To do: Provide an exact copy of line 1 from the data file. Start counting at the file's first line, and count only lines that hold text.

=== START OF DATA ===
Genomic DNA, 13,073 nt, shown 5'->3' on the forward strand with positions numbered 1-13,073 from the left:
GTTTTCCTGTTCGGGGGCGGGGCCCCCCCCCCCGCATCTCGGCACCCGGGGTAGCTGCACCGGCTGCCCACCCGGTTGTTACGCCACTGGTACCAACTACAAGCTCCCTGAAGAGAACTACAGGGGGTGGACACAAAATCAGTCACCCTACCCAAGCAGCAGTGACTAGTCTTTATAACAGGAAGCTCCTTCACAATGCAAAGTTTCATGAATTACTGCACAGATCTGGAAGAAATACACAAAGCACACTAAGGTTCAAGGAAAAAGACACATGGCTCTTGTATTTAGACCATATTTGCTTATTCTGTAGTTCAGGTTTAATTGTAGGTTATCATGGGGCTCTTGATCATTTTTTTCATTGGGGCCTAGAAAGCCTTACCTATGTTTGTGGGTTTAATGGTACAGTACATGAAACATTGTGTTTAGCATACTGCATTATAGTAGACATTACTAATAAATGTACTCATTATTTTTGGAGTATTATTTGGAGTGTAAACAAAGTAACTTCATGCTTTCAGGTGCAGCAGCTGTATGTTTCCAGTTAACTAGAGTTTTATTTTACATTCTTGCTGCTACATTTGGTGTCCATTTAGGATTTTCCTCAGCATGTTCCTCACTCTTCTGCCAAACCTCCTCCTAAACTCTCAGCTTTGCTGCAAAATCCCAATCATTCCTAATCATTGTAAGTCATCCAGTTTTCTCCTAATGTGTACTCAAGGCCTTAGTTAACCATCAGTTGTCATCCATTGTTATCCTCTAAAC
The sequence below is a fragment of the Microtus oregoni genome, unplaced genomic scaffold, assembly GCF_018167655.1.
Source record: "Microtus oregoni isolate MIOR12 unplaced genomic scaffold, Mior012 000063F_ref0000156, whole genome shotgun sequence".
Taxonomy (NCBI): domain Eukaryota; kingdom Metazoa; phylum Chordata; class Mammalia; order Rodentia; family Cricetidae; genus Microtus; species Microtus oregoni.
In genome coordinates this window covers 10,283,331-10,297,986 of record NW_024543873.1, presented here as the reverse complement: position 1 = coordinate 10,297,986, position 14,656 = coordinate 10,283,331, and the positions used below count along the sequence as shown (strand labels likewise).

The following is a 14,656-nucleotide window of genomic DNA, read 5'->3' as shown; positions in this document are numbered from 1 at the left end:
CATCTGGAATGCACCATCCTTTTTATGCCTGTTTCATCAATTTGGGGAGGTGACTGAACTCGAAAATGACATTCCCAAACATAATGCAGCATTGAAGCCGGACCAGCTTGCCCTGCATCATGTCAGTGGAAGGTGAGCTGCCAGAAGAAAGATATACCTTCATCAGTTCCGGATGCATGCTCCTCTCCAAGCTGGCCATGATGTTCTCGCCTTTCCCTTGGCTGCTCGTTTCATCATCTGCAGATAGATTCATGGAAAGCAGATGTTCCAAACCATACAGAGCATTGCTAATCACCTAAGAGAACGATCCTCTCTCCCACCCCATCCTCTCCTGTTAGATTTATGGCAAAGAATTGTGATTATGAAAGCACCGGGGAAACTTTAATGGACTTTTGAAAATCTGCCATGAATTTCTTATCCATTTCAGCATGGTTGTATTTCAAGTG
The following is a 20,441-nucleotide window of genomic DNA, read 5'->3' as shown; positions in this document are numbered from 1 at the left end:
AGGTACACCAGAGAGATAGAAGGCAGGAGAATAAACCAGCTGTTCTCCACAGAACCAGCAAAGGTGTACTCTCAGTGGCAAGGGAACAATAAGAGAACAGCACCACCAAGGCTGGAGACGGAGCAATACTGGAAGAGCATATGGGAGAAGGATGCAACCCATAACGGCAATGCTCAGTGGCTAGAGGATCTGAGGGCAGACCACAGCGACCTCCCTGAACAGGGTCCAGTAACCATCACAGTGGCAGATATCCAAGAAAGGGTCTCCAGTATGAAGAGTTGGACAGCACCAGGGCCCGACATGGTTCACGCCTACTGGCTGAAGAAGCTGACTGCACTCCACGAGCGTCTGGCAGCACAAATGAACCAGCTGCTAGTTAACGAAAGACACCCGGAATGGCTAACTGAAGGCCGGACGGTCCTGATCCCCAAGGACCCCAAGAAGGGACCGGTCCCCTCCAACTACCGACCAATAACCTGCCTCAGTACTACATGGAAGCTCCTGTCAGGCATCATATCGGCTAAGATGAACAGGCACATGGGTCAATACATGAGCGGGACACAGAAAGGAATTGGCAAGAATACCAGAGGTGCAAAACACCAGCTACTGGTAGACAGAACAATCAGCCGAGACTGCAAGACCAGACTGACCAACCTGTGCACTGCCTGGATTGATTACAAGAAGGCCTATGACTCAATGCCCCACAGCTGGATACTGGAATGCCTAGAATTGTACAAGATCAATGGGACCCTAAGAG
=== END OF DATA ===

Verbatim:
Genomic DNA, 13,073 nt, shown 5'->3' on the forward strand with positions numbered 1-13,073 from the left: